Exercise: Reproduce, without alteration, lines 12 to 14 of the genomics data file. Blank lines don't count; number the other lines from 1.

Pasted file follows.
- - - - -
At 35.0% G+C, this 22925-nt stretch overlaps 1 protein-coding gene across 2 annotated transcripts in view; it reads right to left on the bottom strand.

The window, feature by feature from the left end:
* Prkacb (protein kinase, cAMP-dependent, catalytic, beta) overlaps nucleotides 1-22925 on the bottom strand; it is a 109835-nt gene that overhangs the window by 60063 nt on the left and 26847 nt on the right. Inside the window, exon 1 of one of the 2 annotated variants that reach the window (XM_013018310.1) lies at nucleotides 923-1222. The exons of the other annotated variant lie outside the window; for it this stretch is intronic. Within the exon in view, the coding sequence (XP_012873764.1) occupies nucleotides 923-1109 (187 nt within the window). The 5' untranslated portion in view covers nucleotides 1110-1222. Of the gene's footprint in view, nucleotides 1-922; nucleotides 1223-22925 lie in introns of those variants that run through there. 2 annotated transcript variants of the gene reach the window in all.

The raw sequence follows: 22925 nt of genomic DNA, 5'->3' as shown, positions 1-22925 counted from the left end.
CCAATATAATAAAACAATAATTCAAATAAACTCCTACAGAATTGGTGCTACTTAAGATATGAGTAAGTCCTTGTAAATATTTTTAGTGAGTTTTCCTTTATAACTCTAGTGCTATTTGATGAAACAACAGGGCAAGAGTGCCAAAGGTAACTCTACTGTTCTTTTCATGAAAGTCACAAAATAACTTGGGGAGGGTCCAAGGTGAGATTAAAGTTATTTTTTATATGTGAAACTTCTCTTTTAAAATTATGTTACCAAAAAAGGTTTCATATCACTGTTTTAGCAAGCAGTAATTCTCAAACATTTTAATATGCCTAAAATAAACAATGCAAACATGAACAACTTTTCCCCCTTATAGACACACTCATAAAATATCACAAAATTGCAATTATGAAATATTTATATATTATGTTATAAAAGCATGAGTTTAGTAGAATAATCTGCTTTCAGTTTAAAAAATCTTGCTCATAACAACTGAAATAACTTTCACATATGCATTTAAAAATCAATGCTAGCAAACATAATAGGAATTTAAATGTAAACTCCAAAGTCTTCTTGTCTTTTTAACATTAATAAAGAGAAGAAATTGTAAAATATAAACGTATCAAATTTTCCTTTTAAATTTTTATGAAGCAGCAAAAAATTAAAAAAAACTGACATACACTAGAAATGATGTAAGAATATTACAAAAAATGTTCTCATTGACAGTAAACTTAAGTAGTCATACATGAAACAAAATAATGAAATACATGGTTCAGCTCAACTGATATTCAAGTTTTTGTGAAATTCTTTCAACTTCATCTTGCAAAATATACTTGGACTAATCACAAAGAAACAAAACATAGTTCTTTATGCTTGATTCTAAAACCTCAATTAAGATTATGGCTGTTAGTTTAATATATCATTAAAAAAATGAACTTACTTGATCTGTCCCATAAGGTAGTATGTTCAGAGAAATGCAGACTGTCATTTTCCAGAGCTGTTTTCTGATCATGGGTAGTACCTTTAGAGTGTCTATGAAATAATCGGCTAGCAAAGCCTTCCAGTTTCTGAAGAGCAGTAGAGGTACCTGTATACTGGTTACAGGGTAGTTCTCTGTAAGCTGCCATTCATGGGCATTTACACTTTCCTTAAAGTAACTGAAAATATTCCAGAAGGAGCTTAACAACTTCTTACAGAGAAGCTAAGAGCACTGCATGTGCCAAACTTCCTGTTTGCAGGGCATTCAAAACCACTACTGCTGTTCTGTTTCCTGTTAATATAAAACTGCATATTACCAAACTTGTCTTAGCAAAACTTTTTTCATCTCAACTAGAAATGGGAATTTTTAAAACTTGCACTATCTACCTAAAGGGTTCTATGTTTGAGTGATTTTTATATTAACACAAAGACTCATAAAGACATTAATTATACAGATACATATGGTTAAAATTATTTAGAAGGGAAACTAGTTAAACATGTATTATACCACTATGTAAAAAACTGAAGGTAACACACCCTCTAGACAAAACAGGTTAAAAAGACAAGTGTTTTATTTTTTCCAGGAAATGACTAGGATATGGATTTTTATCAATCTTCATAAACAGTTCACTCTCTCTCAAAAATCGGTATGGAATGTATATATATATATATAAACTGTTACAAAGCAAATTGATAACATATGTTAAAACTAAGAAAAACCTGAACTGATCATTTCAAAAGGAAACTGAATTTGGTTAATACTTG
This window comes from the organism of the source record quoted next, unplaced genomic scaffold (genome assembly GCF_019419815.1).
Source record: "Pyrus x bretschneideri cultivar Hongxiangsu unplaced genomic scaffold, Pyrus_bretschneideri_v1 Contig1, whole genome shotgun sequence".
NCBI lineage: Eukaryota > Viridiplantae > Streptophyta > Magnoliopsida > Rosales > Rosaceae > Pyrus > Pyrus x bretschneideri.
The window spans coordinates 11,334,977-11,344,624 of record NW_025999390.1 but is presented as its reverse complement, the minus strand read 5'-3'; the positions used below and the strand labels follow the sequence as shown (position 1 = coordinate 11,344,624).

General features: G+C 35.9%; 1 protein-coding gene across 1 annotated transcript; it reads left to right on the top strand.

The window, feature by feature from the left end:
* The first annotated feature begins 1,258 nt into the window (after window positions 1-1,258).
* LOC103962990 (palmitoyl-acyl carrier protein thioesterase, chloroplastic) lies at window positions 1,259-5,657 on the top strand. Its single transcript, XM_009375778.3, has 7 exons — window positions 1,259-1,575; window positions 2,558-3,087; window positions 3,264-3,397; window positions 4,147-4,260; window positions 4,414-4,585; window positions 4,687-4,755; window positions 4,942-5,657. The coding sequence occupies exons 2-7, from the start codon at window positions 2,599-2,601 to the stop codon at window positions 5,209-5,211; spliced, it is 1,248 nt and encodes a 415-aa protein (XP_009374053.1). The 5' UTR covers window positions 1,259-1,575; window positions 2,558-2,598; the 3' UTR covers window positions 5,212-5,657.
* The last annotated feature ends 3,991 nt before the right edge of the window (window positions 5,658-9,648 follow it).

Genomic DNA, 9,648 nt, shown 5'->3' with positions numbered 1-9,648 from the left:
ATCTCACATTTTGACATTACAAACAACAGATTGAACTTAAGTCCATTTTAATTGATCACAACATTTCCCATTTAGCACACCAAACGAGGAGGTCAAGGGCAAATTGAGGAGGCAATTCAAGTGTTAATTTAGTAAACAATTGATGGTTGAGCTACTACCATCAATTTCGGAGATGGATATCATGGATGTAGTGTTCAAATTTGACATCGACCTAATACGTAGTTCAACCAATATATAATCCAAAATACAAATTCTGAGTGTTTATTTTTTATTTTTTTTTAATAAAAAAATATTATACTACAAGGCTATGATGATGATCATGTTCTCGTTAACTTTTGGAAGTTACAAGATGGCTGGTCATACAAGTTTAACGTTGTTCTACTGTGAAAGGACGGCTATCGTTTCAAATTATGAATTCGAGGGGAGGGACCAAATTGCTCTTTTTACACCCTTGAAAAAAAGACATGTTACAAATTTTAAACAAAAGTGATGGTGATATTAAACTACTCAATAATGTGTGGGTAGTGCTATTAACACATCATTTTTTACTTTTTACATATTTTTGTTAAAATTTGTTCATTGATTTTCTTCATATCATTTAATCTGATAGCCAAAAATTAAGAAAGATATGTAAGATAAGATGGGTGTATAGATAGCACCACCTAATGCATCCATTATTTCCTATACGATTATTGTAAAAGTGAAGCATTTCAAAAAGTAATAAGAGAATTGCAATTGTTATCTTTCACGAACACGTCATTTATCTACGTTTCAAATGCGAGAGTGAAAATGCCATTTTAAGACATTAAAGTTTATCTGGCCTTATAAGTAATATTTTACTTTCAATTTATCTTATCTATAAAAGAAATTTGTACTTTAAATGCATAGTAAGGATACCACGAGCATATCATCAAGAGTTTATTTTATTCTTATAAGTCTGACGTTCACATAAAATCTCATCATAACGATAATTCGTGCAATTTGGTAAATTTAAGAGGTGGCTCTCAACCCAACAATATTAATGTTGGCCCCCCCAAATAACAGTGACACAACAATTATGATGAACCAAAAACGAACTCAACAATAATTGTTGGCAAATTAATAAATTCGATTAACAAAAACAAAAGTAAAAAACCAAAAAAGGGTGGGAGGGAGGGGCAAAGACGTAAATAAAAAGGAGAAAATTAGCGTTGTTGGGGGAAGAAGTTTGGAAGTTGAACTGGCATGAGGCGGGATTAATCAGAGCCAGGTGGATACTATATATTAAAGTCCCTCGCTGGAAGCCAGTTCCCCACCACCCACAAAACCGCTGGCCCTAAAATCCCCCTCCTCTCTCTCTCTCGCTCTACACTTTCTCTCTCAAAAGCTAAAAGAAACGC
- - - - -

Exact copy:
* The first annotated feature begins 1,258 nt into the window (after window positions 1-1,258).
* LOC103962990 (palmitoyl-acyl carrier protein thioesterase, chloroplastic) lies at window positions 1,259-5,657 on the top strand. Its single transcript, XM_009375778.3, has 7 exons — window positions 1,259-1,575; window positions 2,558-3,087; window positions 3,264-3,397; window positions 4,147-4,260; window positions 4,414-4,585; window positions 4,687-4,755; window positions 4,942-5,657. The coding sequence occupies exons 2-7, from the start codon at window positions 2,599-2,601 to the stop codon at window positions 5,209-5,211; spliced, it is 1,248 nt and encodes a 415-aa protein (XP_009374053.1). The 5' UTR covers window positions 1,259-1,575; window positions 2,558-2,598; the 3' UTR covers window positions 5,212-5,657.
* The last annotated feature ends 3,991 nt before the right edge of the window (window positions 5,658-9,648 follow it).